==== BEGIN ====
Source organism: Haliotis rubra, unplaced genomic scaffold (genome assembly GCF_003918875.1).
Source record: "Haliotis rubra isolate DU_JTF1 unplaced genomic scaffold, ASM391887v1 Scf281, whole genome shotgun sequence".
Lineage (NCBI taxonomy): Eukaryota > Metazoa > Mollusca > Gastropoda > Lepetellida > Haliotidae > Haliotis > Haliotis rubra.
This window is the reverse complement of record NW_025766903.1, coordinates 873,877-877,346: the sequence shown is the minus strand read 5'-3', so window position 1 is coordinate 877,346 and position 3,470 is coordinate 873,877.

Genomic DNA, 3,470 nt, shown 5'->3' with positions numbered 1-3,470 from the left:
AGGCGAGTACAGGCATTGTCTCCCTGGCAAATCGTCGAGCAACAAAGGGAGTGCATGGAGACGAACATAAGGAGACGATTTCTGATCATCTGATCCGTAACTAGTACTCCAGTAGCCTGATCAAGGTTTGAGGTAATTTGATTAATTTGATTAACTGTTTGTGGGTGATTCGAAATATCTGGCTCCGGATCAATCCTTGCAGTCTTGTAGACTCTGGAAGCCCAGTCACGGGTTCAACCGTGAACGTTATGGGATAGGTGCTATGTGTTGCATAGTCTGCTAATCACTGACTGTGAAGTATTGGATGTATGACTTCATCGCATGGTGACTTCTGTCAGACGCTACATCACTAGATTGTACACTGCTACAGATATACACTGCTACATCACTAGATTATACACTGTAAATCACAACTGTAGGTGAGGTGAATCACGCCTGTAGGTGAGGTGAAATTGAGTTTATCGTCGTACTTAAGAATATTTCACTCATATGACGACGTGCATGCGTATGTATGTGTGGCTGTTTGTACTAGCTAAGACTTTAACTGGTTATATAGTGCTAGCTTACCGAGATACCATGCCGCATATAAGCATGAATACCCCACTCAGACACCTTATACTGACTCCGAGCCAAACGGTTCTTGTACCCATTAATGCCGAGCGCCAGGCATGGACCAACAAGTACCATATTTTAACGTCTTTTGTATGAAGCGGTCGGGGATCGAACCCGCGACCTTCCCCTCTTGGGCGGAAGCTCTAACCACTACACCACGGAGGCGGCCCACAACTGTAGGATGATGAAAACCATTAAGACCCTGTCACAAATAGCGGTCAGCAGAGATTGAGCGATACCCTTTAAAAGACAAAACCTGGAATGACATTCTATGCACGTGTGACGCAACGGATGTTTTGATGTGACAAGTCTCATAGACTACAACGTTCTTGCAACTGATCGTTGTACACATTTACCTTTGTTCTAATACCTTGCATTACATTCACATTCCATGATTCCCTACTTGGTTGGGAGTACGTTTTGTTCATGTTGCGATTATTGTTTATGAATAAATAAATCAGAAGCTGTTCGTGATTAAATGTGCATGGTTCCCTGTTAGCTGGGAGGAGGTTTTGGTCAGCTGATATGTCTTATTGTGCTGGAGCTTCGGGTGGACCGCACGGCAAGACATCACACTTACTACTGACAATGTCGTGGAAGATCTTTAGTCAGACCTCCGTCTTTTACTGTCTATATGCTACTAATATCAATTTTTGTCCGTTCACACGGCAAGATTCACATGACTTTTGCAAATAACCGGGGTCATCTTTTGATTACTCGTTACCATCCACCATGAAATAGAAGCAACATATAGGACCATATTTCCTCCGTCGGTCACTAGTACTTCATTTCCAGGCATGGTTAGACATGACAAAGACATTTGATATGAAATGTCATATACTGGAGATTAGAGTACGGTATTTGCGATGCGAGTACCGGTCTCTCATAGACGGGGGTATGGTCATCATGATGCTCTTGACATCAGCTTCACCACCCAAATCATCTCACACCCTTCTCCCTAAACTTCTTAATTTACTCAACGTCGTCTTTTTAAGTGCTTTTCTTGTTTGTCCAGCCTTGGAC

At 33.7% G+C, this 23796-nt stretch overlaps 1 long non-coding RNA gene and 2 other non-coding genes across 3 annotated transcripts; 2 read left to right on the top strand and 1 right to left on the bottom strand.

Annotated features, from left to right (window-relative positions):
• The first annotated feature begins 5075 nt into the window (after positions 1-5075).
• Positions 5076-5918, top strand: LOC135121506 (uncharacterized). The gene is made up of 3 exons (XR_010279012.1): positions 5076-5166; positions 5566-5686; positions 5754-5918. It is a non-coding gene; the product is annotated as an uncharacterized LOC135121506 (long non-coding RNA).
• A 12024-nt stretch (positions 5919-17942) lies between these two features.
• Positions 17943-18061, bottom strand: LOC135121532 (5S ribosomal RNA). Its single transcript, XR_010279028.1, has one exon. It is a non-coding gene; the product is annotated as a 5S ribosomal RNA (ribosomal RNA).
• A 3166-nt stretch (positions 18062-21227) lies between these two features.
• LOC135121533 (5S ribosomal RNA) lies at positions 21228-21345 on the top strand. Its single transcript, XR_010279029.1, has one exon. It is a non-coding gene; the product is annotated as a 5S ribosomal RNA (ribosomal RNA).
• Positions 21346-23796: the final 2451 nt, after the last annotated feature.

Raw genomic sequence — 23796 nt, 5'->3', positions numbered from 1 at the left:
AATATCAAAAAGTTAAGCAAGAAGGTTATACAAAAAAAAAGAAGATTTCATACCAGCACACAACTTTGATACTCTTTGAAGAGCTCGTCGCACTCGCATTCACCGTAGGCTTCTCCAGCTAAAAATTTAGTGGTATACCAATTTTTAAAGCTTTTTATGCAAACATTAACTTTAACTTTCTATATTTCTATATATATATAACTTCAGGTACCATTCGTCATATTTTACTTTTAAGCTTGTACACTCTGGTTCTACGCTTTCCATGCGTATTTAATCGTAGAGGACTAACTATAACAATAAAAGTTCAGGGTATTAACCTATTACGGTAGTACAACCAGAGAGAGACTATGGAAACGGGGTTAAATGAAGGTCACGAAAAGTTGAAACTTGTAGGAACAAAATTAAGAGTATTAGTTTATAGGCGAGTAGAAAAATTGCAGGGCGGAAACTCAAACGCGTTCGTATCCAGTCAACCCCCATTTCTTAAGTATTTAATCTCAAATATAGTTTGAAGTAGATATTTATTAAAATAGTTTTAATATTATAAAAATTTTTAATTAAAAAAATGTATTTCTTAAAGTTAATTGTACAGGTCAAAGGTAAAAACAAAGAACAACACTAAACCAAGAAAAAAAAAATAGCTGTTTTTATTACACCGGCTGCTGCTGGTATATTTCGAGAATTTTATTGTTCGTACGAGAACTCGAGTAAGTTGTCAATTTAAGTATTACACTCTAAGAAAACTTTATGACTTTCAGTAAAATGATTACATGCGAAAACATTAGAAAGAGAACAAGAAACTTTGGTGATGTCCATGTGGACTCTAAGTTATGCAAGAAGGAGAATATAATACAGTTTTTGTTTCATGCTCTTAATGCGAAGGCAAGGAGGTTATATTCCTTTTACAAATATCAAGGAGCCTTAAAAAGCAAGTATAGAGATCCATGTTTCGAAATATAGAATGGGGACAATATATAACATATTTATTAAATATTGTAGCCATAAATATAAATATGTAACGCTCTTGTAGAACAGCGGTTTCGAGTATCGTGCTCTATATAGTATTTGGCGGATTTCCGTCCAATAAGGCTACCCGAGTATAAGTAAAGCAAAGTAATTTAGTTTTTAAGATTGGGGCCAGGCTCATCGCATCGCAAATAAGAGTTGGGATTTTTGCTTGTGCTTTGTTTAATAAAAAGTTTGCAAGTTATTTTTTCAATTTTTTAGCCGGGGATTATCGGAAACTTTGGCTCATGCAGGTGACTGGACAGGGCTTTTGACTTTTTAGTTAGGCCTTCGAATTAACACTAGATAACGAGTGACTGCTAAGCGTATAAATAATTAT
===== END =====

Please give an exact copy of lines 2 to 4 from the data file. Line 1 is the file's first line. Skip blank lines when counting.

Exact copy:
Source record: "Haliotis rubra isolate DU_JTF1 unplaced genomic scaffold, ASM391887v1 Scf281, whole genome shotgun sequence".
Lineage (NCBI taxonomy): Eukaryota > Metazoa > Mollusca > Gastropoda > Lepetellida > Haliotidae > Haliotis > Haliotis rubra.
This window is the reverse complement of record NW_025766903.1, coordinates 873,877-877,346: the sequence shown is the minus strand read 5'-3', so window position 1 is coordinate 877,346 and position 3,470 is coordinate 873,877.